In her free time, Violette loves to spend time with her husband and three-year-old son. She enjoys gardening, developing characters and stories, and helping her husband expand his photography business.

One of her greatest wishes is to one day finish illustrating all her late Mother's prolific writings and to publish them in her honor.

To learn more about Violette, check out her website here!

Talent Spotlight: Introducing Linda Kurgpõld

We’re excited to introduce an extremely talented creative professional, Linda Kurgpõld! Linda has been working with Eric Miller Animation Studios on a few recent projects, including Bink. 

Linda specializes in surfacing and modeling, which means she creates everything you’re going to see on the screen during the pre-animation process. Coming from a long lineage of artists, Linda started out at USC as a fine art student. Linda had always been extremely artistic and had multiple creative outlets, like painting or playing the clarinet in the marching band. Her junior year of undergrad she switched over to the USC Cinema Program. She had always been fascinated by everything that went into creating a film and had decided that she was going to be a filmmaker. Soon after graduation, Linda realized that the aspect of film that she was most interested in was animation. She started the USC Master’s program in animation and it was during that time she found a passion for computer animation.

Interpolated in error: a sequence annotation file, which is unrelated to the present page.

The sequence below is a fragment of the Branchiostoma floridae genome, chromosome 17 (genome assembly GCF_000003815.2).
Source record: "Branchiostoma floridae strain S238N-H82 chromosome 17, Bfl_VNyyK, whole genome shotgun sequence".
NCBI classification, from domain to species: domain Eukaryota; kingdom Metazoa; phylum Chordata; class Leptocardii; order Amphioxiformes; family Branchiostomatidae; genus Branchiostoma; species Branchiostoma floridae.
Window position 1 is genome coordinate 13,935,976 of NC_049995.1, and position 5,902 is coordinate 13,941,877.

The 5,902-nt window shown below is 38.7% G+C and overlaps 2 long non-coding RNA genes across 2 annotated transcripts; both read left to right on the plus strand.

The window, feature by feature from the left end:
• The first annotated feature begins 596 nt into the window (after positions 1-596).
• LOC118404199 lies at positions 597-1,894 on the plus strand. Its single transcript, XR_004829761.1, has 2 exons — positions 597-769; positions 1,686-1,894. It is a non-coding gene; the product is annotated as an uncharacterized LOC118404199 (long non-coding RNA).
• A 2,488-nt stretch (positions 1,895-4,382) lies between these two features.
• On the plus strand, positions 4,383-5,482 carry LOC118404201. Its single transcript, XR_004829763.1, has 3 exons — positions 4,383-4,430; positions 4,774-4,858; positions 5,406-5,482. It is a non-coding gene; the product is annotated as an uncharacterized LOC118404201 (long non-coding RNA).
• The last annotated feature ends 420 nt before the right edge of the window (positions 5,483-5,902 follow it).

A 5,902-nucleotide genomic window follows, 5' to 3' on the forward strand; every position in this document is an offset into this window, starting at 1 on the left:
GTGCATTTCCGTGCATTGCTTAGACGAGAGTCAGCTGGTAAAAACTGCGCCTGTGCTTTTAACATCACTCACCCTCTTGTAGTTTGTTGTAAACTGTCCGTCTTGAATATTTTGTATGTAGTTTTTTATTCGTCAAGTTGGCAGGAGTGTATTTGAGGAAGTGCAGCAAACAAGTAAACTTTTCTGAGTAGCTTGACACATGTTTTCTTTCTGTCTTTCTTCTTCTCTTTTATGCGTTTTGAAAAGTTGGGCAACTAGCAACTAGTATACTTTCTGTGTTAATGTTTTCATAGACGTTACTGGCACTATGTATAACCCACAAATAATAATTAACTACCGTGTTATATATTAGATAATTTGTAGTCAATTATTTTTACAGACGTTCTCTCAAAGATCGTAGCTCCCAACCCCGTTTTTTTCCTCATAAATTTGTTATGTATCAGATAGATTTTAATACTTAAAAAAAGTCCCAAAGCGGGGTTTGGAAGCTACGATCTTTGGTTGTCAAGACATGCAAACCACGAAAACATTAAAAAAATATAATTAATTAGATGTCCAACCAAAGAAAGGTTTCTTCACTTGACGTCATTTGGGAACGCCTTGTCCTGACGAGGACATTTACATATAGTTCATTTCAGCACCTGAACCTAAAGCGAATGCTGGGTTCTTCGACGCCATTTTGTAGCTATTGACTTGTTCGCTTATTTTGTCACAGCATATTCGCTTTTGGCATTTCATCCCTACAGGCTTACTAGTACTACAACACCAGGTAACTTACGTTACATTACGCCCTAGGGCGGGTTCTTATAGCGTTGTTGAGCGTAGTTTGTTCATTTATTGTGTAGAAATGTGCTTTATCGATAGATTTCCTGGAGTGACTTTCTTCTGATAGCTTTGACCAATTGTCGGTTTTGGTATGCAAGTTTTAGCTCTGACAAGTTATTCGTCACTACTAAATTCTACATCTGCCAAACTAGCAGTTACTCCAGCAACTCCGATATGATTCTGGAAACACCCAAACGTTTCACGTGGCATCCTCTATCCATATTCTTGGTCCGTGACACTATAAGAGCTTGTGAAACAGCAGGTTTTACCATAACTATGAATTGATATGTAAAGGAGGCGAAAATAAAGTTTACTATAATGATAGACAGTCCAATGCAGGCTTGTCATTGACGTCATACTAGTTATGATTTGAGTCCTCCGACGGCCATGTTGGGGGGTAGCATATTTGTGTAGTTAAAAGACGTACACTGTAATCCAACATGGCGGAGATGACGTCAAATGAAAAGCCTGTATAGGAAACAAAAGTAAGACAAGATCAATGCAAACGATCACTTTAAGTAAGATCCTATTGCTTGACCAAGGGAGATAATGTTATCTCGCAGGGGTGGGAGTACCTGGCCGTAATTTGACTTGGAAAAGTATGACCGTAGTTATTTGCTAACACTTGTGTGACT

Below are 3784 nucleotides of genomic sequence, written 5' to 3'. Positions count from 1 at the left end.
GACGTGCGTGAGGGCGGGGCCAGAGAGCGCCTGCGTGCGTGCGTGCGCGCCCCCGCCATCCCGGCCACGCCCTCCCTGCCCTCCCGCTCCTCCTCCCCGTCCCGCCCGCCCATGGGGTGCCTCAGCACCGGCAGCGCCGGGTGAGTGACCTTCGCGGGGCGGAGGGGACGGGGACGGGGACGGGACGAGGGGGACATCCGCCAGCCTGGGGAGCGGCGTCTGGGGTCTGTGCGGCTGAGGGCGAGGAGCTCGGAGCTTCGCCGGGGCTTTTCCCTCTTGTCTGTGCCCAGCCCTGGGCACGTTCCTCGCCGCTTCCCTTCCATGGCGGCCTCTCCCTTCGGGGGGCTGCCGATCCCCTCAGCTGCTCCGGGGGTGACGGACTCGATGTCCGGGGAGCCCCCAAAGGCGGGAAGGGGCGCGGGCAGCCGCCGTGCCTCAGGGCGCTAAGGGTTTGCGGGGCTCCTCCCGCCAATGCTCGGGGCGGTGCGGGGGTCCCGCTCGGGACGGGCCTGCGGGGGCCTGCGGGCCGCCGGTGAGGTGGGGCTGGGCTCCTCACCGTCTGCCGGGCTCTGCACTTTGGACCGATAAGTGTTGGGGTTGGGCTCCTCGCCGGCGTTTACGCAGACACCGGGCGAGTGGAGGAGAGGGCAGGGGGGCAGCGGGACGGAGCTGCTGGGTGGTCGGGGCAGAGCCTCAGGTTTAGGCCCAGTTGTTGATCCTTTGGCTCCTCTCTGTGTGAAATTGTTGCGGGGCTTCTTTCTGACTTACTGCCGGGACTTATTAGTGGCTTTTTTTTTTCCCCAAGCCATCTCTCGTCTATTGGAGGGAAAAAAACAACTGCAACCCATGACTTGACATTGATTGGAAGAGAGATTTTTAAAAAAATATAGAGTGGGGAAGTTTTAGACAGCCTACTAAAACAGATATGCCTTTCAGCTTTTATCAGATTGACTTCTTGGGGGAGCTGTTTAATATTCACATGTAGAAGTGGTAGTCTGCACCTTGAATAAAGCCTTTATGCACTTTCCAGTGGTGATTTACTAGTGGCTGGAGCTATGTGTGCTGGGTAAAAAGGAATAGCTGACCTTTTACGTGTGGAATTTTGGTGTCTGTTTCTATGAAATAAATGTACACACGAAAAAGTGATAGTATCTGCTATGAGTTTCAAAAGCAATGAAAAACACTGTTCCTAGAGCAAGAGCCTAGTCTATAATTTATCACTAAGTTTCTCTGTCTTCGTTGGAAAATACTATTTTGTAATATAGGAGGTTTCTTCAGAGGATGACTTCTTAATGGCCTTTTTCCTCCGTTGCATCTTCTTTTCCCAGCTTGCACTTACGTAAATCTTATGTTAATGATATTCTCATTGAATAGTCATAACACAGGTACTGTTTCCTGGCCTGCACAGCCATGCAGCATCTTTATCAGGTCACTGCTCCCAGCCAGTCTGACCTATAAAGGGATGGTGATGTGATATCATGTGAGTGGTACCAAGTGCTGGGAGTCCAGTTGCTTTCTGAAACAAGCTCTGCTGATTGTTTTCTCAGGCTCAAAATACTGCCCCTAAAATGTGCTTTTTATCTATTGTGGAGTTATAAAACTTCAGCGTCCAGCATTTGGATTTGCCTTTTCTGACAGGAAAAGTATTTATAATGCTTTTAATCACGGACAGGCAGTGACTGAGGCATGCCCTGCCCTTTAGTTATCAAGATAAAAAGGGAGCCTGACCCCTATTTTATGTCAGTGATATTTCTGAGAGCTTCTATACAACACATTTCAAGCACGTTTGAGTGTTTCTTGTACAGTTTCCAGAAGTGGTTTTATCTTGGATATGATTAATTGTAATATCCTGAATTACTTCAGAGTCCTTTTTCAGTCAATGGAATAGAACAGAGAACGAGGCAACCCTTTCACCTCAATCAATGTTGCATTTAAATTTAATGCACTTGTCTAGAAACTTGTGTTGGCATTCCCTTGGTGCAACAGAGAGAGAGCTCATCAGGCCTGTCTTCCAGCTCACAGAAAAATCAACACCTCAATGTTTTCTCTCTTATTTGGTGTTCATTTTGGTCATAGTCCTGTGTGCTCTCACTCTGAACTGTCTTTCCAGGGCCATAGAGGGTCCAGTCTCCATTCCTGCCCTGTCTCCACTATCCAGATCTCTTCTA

Linda’s always been amazed with how films are made and she still watches the special features on DVDs to find out how things work. To her, making movies will never lose it’s magic, which is why she’s been doing it for the past 20 years.

She’s spent the last couple of years taking advantage of all that LA has to offer. When she’s not working on a large project you can find her traveling, visiting with family, going to museums, or taking up photography.

Want to know more about Linda and her work? Check out LindaKurgpold.com